Sample Assignment: Multigenre Project
L. Langstraat, Associate Professor of English
Colorado State University

A Multigenre Project presents multiple, even conflicting, perspectives on a topic or event, in order to provide a rich context and present an aesthetically appealing product for an audience. Your multigenre project should reflect the following:

A focus:  You should not only include documents that relate to a general topic or event, but you should ensure that the documents forward a point of significance, a rhetorical purpose.

A coherent organization:  Documents should be created and organized in order to lead readers through the project, to help them understand your focus and purpose.  A series of seemingly unconnected pieces, though they may share a similar topic, will not result in a strong multigenre project.  Instead, readers should experience a sense of cohesion, a sense of connection and transition between each generic document in the project.  You can create coherence through transitional pieces between genres, your table of contents, etc.

Begin with an informal proposal for research. In this proposal, you have an opportunity to think-in-writing about your plans for your multigenre research.  This is an informal piece of writing about your research interests, the questions guiding those interests, and the potential genre documents you’d like to produce.  We’ll then give you feedback and suggestions about your ideas and guide you in the right direction for research.  Your proposal should include: a list of 5 questions that might guide your research; an explanation of WHY you’re interested in this topic; ideas about primary and secondary sources that might be useful?  Ideas about genres are you thinking about producing for your project (see list of genres); and a projection of how you will ensure that those genres can are connected, so that the mgp becomes a coherent whole, a clear argument?

The Multigenre Project includes at least 8 documents (including an Introduction, Table of Contents, 5 documents of different genres, and a works cited page) that offer a sustained argument about your chosen issue.  By creating documents in different genres (e.g., the academic research essay, editorials, feature stories, brochures, short fiction, charts, scripts, etc.), you learn to write for multiple audiences, multiple purposes, and multiple forums.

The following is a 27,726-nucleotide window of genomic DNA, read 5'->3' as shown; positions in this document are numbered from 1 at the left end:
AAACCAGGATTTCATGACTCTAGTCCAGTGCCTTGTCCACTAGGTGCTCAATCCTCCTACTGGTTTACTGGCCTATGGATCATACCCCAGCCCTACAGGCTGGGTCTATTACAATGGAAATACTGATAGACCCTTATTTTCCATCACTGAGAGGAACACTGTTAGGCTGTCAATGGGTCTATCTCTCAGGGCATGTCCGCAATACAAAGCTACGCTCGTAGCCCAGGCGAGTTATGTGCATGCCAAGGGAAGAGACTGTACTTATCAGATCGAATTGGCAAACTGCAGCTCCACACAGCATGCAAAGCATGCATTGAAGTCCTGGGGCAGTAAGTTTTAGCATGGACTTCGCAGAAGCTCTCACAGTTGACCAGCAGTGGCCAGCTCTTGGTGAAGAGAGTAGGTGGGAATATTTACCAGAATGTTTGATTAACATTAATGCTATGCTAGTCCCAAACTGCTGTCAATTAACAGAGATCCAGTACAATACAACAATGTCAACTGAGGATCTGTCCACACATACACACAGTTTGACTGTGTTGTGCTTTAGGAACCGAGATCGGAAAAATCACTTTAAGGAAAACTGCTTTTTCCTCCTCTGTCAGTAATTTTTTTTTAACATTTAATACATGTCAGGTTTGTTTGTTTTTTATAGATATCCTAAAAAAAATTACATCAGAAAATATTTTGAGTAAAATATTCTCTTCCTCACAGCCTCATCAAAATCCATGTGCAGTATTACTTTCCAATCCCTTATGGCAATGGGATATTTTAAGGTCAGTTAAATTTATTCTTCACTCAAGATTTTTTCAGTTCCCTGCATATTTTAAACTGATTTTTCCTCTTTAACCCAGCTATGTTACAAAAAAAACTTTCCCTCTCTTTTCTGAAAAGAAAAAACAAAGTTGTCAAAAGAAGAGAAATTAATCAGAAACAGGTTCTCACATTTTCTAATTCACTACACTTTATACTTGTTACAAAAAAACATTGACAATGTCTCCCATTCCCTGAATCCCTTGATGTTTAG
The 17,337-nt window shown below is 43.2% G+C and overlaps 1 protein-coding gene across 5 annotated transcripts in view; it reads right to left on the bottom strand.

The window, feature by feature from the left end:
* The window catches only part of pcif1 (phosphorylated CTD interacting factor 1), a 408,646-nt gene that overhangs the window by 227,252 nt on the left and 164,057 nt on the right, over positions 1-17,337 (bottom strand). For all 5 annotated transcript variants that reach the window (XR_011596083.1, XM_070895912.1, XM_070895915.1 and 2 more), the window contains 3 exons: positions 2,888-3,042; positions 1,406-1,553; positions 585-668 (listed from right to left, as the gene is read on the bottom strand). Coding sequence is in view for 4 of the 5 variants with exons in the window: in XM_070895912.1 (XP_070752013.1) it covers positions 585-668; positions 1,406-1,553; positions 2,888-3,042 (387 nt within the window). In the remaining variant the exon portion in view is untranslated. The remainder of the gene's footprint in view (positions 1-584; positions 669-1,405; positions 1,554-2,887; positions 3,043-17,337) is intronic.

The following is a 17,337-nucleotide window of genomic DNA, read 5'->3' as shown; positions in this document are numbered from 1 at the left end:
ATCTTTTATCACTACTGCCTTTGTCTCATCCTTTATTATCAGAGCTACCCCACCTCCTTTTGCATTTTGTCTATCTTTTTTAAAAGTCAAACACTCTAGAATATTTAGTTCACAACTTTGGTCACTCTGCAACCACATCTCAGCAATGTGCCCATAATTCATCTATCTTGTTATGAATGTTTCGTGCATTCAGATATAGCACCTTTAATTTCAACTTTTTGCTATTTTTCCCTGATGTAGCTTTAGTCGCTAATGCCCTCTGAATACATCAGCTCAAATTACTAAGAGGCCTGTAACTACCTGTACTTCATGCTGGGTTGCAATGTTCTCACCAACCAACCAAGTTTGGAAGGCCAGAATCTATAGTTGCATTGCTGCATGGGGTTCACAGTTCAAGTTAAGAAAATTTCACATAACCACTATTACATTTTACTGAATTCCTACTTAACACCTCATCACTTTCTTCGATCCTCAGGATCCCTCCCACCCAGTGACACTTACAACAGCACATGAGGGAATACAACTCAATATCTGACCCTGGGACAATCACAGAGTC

Your entire MGP should be presented in a theme that best fits your purposes.  Past students have “packaged” their MGPs as a CD, a scrapbook, a photo album, a patient file, an employee handbook, a manual, a newspaper, a magazine—the options are endless!  Just be sure to offer us a table of contents (TOC) that provides an overview of and title for each document.

Your Introduction serves as a guide to readers, helping us understand the issue you’re addressing, offering us insight about why you chose the genres you chose, etc.  The intro is your chance to help us understand why this topic is important, how we should “read” your documents, etc.  The intro may be written as a letter to readers, a magazine article, an editorial, etc.

The bulk of your MGP will be the five documents, each representing a different genre, that helps persuade your audience(s) to your point of view.  Aim for a good balance of genres, and be sure that at least three of your documents directly use the sources you’ve gathered from your library research.  By writing a traditional researched essay, a brochure that utilizes your research sources, a chart or other visual, a story drawing from the information you’ve gathered, a quiz based on researched sources, etc.—by approaching your research findings in a creative way, your MGP helps an audience understand many different perspectives about your topic.  Some of the documents you’ll include may be more time-intensive than others.  But the 5 documents that make up the body of your MGP should show your knowledge, creativity, and ability to persuade your audience(s) toward your central claim.

The MGP should conclude with a Works Cited page.  As you cite sources for each document, your citation approach should be appropriate for each genre.  It’s a rare ghost story, for example, that includes parenthetical citation practices!  But there are creative ways to ensure that you a) give credit to the source from which you draw information (e.g., discussing that info in your introduction, using endnotes/acknowledgment pages, etc.), and b) establish your credibility as a writer who has conducted significant research to support your opinion.